The Hubby has been fortunate in his travels, both domestic and international, to discover and sample delectable cheeses. On occasion, he has been able to bring these newfound cheesy treasures back home to me. As those who have travelled with cheese know, this can come at great odoriferous expense to one’s fellow passengers. Such was the case after The Hubby’s first visit to Blackberry Farms in the heart of Tennessee’s Great Smoky Mountains a few years back. He surprised me with a wheel of Trefoil; a pasteurized sheep milk cheese with a funky, hand washed rind. Failing to mention he would be traveling by air, he packed his suitcase with the loosely wrapped, stinky cheese. His fellow travelers were not feeling so thanking him for the lovely gift even though I did. Remembering his malodorous experience from the past, The Hubby requested everything be wrapped up extra tight for the trip home this time. His luggage and I appreciated his gifts all the more for it.
Tag Archives: American Cheese Society
Alright, so maybe not so much a professional, but I’ll take what I can get.
Marcella Wright and I started writing about cheese about a year before I did, in 2008 and once we discovered each other (thanks to the wonders of the internet) we became instant fromage friends. Having so much in common; our mutual love of all things cheese, we were and still are completely mad about our cats, we dig classic cars (I’m more into vintage, she likes the muscle), and we absolutely adore our hubbys. With all this in common along with all the travel we each have done, its crazy that we still have never actually met face to face. What is also crazy, while my humble House Mouse blog continues to attempt to find its footing, Marcella’s has not only grown, she’s turned it into a full-fledged website and become a staple in the cheese society, both figuratively and literally. Marcella is a long-standing member of the American Cheese Society and, as of 2013, a Certified Cheese Professional having passed the three-hour, 150-question exam that tests cheese knowledge in many areas from ingredients to cheesemaking to importing/exporting, maintaining quality, food safety, selling and serving cheese. Just a consumer and enthusiast like me when she started out, Marcella went on to work as a cheesemonger, trainer, and supervisor for Murray’s Cheese and opened over 50 of their Kroger locations around the country. I have learned so much over the years from Marcella through her writing and through email and social media conversations, which is why I am honored and humbled to be on her Cheese Professionals of 2015 list. Check out the post below and make sure to sign up to be notified about other posts highlighting some pretty spectacular (and probably more deserving) Cheese Peeps!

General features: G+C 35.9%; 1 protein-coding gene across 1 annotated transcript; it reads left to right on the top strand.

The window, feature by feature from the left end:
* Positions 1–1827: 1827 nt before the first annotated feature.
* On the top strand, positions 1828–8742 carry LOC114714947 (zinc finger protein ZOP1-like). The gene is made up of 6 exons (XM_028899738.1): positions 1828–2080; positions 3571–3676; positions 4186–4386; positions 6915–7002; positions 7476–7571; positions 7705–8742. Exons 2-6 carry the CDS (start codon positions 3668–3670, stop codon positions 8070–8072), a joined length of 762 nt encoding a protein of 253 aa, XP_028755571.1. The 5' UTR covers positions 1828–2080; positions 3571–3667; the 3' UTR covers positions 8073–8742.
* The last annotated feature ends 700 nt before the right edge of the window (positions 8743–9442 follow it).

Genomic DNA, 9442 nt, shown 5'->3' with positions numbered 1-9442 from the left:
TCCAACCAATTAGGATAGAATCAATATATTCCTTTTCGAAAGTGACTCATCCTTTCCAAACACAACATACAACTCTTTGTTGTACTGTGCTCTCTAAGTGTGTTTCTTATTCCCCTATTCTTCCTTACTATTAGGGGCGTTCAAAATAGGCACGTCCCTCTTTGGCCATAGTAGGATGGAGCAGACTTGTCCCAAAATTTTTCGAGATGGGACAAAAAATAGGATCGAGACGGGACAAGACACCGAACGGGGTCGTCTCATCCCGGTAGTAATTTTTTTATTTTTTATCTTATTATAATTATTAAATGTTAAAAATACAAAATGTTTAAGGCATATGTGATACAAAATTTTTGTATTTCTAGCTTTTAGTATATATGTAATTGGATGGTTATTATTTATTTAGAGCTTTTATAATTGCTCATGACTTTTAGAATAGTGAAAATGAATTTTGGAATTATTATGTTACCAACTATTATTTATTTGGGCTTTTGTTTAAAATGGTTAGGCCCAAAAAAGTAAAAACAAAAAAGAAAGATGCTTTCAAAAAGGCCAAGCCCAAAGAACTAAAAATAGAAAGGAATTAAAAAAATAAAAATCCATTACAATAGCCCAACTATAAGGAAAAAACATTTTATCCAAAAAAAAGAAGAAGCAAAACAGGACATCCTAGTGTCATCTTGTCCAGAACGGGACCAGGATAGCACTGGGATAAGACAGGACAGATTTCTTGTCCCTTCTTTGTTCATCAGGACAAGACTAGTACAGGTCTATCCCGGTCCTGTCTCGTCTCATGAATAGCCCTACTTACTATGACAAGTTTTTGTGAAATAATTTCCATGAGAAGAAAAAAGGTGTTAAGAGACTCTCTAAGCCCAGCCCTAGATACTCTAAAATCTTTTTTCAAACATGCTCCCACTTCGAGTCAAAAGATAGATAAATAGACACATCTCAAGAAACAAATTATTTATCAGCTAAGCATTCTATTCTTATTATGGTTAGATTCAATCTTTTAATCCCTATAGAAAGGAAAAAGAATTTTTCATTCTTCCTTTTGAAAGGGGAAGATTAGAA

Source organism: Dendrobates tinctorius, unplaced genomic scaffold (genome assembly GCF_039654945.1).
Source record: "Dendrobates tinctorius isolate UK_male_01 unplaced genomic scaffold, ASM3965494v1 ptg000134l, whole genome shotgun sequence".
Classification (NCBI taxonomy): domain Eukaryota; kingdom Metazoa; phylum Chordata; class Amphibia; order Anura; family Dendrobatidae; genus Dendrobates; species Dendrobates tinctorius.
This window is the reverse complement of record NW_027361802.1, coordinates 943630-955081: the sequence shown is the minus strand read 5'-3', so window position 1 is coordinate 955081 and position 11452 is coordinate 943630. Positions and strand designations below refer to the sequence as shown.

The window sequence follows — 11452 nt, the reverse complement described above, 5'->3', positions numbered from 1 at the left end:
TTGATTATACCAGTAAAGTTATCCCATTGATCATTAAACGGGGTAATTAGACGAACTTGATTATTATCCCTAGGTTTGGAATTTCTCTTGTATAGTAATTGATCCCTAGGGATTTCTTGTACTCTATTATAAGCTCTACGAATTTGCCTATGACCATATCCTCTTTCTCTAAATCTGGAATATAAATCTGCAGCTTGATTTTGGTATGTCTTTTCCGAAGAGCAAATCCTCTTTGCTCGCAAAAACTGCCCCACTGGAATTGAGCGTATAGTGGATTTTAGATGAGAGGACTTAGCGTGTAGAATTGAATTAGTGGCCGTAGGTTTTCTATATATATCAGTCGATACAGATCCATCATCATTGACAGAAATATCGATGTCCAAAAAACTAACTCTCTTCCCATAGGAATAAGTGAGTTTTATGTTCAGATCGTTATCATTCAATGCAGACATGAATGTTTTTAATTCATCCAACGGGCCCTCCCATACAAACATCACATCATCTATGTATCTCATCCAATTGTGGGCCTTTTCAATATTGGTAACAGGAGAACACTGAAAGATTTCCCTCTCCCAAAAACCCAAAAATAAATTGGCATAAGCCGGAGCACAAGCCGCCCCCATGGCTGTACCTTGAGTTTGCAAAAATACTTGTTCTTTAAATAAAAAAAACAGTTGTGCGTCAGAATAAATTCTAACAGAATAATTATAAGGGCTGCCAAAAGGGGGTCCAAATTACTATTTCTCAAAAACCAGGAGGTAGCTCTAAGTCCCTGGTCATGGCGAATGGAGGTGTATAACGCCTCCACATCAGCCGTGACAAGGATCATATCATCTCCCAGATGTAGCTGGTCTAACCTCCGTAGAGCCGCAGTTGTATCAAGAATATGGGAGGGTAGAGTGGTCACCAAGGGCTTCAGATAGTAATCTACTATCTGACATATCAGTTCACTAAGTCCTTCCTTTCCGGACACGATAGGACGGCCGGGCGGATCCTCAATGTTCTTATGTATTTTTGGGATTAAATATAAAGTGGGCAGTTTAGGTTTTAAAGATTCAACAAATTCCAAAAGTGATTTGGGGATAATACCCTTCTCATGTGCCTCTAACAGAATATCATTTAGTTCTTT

Here’s a picture of The Lady and The Late Spaulding Grey. Her inspiration for her former blog. We all miss this furry guy’s wit and wonderful palate. Stay Cheesy!
Over the past five years, I have written about cheese from the point of view of a cheese lover and enthusiast, wanting to spread the love of cheese far and wide. My story, while quirky isn’t new; child grows up loving cheese, only eats cheese, discovers there is more to food than cheese, still decides to write about mostly cheese. I have met some incredible folks over the years who I consider rock stars of the cheese world. People like Ari Weinzweig of Zingerman’s Deli and one of the most motivating speakers I have ever heard. Maitre Fromager and author Max McCalman; his books are my fromage bibles. James Beard Award-winning author Laura Werlin who sat next to me in a restaurant in North Carolina and it was awesome and I totally embarrassed myself by telling her so. Co-founder of Culture Magazine, Kate Arding, who recently opened her own shop called Talbot & Arding in Hudson, New York. Kate may be one of the most influential people I have ever met and she probably doesn’t even know it. Early on, when I began writing The House Mouse, Kate actually read my blog, commented from time to time and encouraged me to keep writing, even when I doubted myself and wanted to quit. There are so many others I have met, fellow bloggers, cheesemakers, etc. and after all this time, I realize something…I feel like I still don’t know much more than when I started about cheese. I mean, I know some basics, but after five years I feel I should at least have made my first batch of ricotta or be able to explain animal and vegetable rennet better. Nope. My fermentation education when it comes to cheese gets a C plus at best. So, The House Mouse New Years Resolution…a cheesy education. At least a better, more structured one. Now all I need is to know where to start. This is my question to my cheese peeps out there. I would love some guidance, suggestions, anything as to where I might begin. I have some books (see above) and I am already an American Cheese Society member, but there are no monger jobs in the area (a common suggestion) so any other suggestions would be great.
I’m looking forward to an enlightening new year full of fabulous fromage and fun factoids. Feel free to comment anytime and remember to Stay Cheesy!
The House Mouse
With the holidays fast approaching, it may seem like a cheese plate, markers, or set of knives would be the obvious choice for the turophile on your gift list. While these tokens are nice and can be thoughtful, they tend to get a bit overdone and can be a bit obvious. Let’s face it – while these cheesy gifts are appreciated, more often than not, they end up being shoved into a drawer only to be brought out on special occasions… like next Christmas. How about giving a fromage find that will be front and center all year long… something like cheese art? Where does one find such a thing? Artist Mike Geno can help.
For those who are on the fence about sheep’s milk cheeses, Dirt Lover from Green Dirt Farm is the fromage to try. Made in the classic French farmstead style of cheeses similar to Valencay and Selles-sur-Cher, Dirt Lover has an edible bloomy rind and vegetable ash coating which is visible once the first cut has been made. The black ash boldly stands out against the creamy, ivory paste near the rind then gradually becomes more dense, pale, and crumbly toward the center of the small wheel.